Many automakers are now bracing for a likely push by the incoming Biden administration for a return to stricter tailpipe emissions rules, and have signaled they are committed to working with administration officials.
“It’s appalling that auto companies cheat on pollution rules but then want President Biden to negotiate with them about new clean car standards,” said Dan Becker, who directs the Safe Climate Transport Campaign at the Center for Biological Diversity, an environmental group. “After reneging on their previous commitments, why should anyone trust the automakers?”
The auto industry has been plagued by emissions-related scandals in recent years. In 2017, Volkswagen pleaded guilty to conspiring to defraud the United States government after it acknowledged that it had rigged its diesel-powered cars to meet air-quality standards while being tested, even though the cars exceeded those standards in regular driving. Last year, Daimler, another German automaker, agreed to pay $2.2 billion to settle accusations that Mercedes-Benz cars and vans sold in the United States were programmed to cheat on emissions tests.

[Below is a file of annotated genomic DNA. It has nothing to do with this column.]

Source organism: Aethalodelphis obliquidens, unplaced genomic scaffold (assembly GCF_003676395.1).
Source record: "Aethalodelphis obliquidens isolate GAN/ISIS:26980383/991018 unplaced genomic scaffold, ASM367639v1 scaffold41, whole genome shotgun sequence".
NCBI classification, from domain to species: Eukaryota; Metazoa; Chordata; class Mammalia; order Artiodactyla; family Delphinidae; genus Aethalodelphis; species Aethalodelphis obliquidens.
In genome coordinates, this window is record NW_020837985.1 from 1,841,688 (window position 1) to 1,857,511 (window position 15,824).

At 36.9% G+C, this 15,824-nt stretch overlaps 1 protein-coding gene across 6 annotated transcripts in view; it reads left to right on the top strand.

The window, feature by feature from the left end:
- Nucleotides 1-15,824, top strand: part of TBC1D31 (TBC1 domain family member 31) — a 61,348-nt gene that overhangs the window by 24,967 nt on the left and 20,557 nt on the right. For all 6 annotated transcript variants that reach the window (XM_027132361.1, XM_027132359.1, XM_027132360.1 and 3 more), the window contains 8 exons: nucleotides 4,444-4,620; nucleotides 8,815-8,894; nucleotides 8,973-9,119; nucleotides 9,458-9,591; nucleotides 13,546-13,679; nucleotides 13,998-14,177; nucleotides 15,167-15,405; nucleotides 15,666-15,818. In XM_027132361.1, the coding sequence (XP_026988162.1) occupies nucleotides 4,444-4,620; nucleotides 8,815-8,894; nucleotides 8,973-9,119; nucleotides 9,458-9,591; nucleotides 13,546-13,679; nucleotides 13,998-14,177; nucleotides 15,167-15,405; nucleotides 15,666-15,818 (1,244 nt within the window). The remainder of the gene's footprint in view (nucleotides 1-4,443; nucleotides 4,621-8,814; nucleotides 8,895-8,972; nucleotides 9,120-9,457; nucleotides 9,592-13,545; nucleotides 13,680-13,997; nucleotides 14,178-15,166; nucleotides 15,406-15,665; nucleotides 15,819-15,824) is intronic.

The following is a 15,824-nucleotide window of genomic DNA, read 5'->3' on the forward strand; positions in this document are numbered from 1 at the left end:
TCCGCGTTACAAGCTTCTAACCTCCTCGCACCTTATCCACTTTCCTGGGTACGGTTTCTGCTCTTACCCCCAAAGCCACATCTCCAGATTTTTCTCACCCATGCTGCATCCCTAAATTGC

Car owners themselves have also been accused of tampering with their vehicles. A federal report concluded this year that owners and operators of more than half a million diesel pickup trucks have been illegally disabling the emissions control technology in their vehicles over the past decade, allowing excess emissions equivalent to 9 million extra trucks on the road.
Transportation, which remains heavily dependent on fossil fuels, makes up the biggest chunk of emissions of planet-warming emissions, ahead of emissions generated by the power sector, manufacturing or agriculture. Scientists have long warned that the world’s cars and trucks must shift away from gasoline to avoid the worst effects of climate change.
Recent estimates have shown that transportation-related emissions in the United States did decline almost 15 percent in 2020, as millions of people stopped driving to work and airlines canceled flights. But experts warn that emissions from cars and trucks will rebound unless policymakers take stronger action to keep emissions low.